In Waldorf education, the “Specials” refer to the activities outside of the main lesson blocks. This includes both the before lesson activities – such as songs, verses, movement, and form drawing– as well as late morning or afternoon activities – such as recorder and handwork. Begin slowly with these specials, and you will gradually find ways of incorporating them smoothly and easily into your days and weeks.
Circle Warm‐Up Time: Steiner underscored the importance of verse recitation and movement and music. I like to think in terms of incorporating these into a warm‐up time before main lesson work to create a transition. If circle time is not working for your family, you might consider something as simple as taking a walk outside (even 10 minutes makes a difference!) and then coming in, lighting a candle and reciting an opening verse.
- Circle Time or Warm‐Up Time can last anywhere from 10‐30 minutes; intersperse verses, songs, rhythmic activities, and mental math practice.
- One simple structure: sing a song or play an instrument to signal gathering; sing 2 songs and recite 2 poems (perhaps alternate); recite a rhythmic verse (with clapping); play a bean bag game; recite some math facts; play recorder; close with a familiar verse.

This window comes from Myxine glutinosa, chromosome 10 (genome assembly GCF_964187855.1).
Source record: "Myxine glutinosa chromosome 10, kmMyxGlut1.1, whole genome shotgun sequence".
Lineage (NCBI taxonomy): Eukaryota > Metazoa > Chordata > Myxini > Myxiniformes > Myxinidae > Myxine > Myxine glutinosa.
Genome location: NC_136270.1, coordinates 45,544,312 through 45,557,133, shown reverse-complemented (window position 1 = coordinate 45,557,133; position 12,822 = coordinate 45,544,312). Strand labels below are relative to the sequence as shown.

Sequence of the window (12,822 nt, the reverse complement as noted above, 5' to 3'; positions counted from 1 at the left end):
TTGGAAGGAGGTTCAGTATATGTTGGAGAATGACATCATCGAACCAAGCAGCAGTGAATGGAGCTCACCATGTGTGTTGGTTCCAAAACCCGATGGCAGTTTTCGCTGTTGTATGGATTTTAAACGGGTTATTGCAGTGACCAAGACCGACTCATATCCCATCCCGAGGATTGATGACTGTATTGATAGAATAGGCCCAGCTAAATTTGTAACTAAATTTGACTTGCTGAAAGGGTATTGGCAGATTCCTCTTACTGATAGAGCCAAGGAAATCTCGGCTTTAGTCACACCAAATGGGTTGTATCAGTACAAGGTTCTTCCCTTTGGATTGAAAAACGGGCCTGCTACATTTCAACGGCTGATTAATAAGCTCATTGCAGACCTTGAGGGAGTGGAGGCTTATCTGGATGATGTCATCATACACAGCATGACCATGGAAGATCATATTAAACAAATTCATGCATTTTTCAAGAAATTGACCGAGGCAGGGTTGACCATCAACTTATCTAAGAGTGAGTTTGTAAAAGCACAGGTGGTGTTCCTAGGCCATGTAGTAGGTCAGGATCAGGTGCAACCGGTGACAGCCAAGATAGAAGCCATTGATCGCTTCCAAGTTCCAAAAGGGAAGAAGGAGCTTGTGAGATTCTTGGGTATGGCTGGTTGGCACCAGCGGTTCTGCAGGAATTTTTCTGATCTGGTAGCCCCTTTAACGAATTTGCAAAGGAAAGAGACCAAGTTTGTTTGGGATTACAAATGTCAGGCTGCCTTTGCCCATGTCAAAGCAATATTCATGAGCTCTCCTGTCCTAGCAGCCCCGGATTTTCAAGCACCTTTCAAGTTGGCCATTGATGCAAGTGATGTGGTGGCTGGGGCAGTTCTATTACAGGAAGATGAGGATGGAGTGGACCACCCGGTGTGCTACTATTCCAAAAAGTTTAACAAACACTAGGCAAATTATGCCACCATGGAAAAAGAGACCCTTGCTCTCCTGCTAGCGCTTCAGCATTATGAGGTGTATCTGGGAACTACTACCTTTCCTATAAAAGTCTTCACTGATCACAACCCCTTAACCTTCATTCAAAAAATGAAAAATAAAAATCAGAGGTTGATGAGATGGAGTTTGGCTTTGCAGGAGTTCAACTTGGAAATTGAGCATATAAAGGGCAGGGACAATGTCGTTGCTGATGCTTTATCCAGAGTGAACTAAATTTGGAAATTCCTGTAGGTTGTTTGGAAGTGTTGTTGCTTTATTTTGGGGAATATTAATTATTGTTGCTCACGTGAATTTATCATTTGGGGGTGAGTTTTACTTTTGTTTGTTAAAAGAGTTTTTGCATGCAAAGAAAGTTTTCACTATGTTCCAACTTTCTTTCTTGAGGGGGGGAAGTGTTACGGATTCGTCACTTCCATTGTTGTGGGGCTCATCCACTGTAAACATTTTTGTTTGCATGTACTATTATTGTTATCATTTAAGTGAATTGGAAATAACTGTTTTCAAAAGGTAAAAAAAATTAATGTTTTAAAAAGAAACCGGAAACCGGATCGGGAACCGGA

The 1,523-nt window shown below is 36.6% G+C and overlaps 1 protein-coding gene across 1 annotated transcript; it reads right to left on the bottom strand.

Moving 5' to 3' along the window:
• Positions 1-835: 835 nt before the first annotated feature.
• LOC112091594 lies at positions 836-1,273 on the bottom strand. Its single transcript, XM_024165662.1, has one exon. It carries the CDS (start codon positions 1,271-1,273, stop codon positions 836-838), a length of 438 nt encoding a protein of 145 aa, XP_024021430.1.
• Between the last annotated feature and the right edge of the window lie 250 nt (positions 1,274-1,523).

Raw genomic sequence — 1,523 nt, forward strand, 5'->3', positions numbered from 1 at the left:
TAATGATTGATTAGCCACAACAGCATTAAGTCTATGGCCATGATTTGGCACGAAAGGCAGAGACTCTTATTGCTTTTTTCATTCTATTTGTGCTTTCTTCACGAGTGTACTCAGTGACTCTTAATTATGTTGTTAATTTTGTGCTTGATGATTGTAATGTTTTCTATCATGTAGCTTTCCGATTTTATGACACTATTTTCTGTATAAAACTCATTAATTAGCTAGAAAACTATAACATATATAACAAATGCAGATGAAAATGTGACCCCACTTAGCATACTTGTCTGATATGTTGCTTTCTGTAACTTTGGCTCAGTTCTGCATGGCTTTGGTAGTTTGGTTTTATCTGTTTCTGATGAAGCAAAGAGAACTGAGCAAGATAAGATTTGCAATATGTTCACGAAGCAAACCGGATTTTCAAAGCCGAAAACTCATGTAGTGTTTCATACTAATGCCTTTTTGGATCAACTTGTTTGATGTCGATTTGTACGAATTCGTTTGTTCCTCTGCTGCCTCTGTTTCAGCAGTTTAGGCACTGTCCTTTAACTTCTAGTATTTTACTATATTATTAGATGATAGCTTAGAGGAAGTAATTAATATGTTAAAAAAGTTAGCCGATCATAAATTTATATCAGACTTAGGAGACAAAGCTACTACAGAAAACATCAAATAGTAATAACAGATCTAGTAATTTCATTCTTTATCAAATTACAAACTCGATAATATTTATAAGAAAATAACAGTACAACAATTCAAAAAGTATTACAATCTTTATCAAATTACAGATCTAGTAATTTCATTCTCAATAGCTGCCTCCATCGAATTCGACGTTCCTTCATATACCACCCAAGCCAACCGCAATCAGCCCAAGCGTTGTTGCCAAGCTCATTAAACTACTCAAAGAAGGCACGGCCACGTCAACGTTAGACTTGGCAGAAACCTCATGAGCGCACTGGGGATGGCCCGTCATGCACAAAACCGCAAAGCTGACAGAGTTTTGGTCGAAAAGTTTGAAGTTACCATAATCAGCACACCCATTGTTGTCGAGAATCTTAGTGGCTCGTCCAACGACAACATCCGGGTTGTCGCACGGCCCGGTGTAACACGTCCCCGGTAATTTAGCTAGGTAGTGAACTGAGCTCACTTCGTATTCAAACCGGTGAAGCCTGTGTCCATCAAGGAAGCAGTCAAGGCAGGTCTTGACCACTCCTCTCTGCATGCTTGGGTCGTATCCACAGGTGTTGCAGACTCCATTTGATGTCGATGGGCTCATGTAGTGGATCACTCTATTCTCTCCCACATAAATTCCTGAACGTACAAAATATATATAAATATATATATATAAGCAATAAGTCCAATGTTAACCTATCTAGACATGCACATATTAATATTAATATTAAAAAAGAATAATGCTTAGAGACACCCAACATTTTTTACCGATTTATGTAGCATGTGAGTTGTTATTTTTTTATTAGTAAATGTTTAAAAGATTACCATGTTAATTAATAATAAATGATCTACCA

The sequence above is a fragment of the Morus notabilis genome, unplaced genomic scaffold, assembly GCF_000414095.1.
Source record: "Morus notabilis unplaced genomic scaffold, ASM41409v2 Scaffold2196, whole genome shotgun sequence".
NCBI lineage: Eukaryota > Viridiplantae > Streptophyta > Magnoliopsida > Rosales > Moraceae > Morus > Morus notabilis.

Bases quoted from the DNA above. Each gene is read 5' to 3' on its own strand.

- Some poems can be short, some long and learned over time. Consider including seasonal verses or one related to the current block. You might consider having your child write some verses into his or her main lesson book.
- Balance between sitting/standing, fast/slow, singing/speech, hard/soft, movement/stillness.
- After the last verse, get a drink of water and return for main lesson work. Light a candle and recite your official opening verse and leave the candle lit through the main lesson work. (Some light the candle during warm up and then blow it out.)
- Pick a “Call to Circle” Song, Opening Verse and Closing Verse that remains the same throughout the entire year.
- I like to incorporate recorder lessons into circle time or warm‐up time. Others prefer to have recorder lessons right before or after lunch. I have also found that the inexpensive plastic Yamaha recorders work well for homeschooling; some Waldorf classroom teachers prefer them as well over the wooden recorders because they take less time to tune and to care for.
- If you do not play recorder, consider purchasing Living Music from the Heart (from homemusicmaking.com) or David Darcy’s recorder books.